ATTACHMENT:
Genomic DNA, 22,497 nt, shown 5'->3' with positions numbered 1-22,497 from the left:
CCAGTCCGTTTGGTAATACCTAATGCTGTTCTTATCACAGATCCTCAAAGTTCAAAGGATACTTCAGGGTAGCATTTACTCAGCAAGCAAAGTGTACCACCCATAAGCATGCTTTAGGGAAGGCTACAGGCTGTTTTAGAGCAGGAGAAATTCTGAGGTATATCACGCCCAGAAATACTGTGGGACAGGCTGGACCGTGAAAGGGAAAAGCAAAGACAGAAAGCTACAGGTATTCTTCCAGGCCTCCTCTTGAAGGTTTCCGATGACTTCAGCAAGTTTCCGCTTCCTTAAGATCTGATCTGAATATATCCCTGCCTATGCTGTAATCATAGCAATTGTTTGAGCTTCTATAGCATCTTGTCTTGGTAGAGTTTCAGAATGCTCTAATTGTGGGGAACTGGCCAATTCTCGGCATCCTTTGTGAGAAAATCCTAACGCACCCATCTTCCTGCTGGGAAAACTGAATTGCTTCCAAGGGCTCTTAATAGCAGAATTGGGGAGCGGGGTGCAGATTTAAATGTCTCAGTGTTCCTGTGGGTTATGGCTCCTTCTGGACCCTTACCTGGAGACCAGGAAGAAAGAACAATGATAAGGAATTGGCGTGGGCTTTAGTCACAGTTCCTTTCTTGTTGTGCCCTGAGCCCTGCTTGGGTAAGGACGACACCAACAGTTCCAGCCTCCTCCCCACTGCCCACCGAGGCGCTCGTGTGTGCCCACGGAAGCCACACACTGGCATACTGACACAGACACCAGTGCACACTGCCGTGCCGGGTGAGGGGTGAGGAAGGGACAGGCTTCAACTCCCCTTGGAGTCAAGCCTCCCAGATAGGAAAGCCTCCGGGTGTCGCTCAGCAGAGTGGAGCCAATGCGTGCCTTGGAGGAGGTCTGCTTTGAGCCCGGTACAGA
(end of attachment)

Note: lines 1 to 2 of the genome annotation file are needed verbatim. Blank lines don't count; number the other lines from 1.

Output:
Genomic DNA, 22,497 nt, shown 5'->3' with positions numbered 1-22,497 from the left:
CCAGTCCGTTTGGTAATACCTAATGCTGTTCTTATCACAGATCCTCAAAGTTCAAAGGATACTTCAGGGTAGCATTTACTCAGCAAGCAAAGTGTACCACCCATAAGCATGCTTTAGGGAAGGCTACAGGCTGTTTTAGAGCAGGAGAAATTCTGAGGTATATCACGCCCAGAAATACTGTGGGACAGGCTGGACCGTGAAAGGGAAAAGCAAAGACAGAAAGCTACAGGTATTCTTCCAGGCCTCCTCTTGAAGGTTTCCGATGACTTCAGCAAGTTTCCGCTTCCTTAAGATCTGATCTGAATATATCCCTGCCTATGCTGTAATCATAGCAATTGTTTGAGCTTCTATAGCATCTTGTCTTGGTAGAGTTTCAGAATGCTCTAATTGTGGGGAACTGGCCAATTCTCGGCATCCTTTGTGAGAAAATCCTAACGCACCCATCTTCCTGCTGGGAAAACTGAATTGCTTCCAAGGGCTCTTAATAGCAGAATTGGGGAGCGGGGTGCAGATTTAAATGTCTCAGTGTTCCTGTGGGTTATGGCTCCTTCTGGACCCTTACCTGGAGACCAGGAAGAAAGAACAATGATAAGGAATTGGCGTGGGCTTTAGTCACAGTTCCTTTCTTGTTGTGCCCTGAGCCCTGCTTGGGTAAGGACGACACCAACAGTTCCAGCCTCCTCCCCACTGCCCACCGAGGCGCTCGTGTGTGCCCACGGAAGCCACACACTGGCATACTGACACAGACACCAGTGCACACTGCCGTGCCGGGTGAGGGGTGAGGAAGGGACAGGCTTCAACTCCCCTTGGAGTCAAGCCTCCCAGATAGGAAAGCCTCCGGGTGTCGCTCAGCAGAGTGGAGCCAATGCGTGCCTTGGAGGAGGTCTGCTTTGAGCCCGGTACAGA